What really is going on? As Kehinde Andrews pointed out in Novara Media, “Anyone who understands racism in Britain enough to take to the streets, is likely aware of how the royal family has come to symbolise the white supremacy that lay at the heart of Britain’s imperial project.” In other words, it is brutally ironic that the police killing of a young man of colour has been overshadowed by the death of a symbol of the system which killed him.
Even in its modern form, the monarchy is intrinsically bound to Britain’s imperial era. It’s not her fault, some might say, she didn’t choose to be Queen. But silence is violence and, as Afua Hirsh aptly stated in The Guardian, “I can’t separate her from a reign that refused to acknowledge this reality, let alone attempt to change it.”
And yet, according to a recent YouGov poll, approximately two-thirds (67 per cent) of the British population believe we should have a monarchy. The media plays a chief role in upholding this too, by perpetuating royalist narratives, they promote and indeed sustain national grief.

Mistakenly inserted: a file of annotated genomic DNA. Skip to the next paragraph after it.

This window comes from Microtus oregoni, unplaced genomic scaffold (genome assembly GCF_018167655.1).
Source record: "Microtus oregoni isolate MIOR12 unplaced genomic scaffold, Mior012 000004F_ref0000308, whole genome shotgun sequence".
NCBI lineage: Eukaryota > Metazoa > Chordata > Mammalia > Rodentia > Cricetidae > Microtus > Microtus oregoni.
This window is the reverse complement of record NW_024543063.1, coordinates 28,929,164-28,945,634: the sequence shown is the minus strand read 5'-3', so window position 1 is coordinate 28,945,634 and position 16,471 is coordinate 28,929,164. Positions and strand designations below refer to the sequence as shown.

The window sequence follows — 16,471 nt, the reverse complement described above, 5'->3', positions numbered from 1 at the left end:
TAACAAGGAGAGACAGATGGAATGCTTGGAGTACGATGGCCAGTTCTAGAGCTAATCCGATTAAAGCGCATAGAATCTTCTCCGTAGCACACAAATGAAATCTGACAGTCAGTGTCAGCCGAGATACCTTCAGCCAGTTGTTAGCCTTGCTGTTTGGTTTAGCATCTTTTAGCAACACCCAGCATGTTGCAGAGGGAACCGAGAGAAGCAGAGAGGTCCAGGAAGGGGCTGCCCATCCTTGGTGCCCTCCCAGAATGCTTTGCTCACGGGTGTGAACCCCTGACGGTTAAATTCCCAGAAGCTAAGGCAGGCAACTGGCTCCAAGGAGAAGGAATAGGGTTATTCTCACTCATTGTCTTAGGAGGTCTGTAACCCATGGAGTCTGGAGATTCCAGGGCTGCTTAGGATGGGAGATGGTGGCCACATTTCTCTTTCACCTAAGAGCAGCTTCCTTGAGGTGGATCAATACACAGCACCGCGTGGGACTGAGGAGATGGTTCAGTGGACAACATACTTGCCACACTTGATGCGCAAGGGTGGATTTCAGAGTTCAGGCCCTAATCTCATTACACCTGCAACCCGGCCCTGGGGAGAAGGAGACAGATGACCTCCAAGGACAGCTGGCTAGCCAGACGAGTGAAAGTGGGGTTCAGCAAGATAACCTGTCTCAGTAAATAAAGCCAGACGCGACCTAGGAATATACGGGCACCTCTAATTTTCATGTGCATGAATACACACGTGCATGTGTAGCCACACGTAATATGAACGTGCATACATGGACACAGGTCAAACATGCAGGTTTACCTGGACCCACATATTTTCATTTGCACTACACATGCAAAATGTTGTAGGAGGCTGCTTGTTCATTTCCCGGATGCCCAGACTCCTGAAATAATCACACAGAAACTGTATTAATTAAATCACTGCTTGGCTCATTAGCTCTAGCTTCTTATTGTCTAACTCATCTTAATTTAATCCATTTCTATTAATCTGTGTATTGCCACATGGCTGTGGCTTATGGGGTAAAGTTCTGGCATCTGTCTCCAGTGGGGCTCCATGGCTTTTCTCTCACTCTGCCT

But as we leave the final mourners behind, and divert our attention elsewhere, let’s not forget the hierarchy of importance. When one story matters, others are discarded or forgotten. Who knows what will break the news next?
A week after we saw Derek Chauvin kill George Floyd in front of a camera he knew was recording, Emily Maitlis asked George the Poet on Newsnight: “But you’re not putting America and Britain on the same footing […] our police aren’t armed, they don’t have guns, the legacy of slavery is not the same, we have had a report many years ago looking at institutional racism and, you would hope, reversing or aiming to open that up, it’s not the same is it?” Here is why ignoring the UK’s denial of its own racism is as disingenuous as ignoring the US’ police brutality and racism.
“It’s not the same, is it?”—this is the language of denial that infiltrates almost all mainstream discussions about race in the UK. George the Poet had, at the beginning of this interview, outlined that although black people only make up 4 per cent of the UK population, they represent 40 per cent of the poorest households.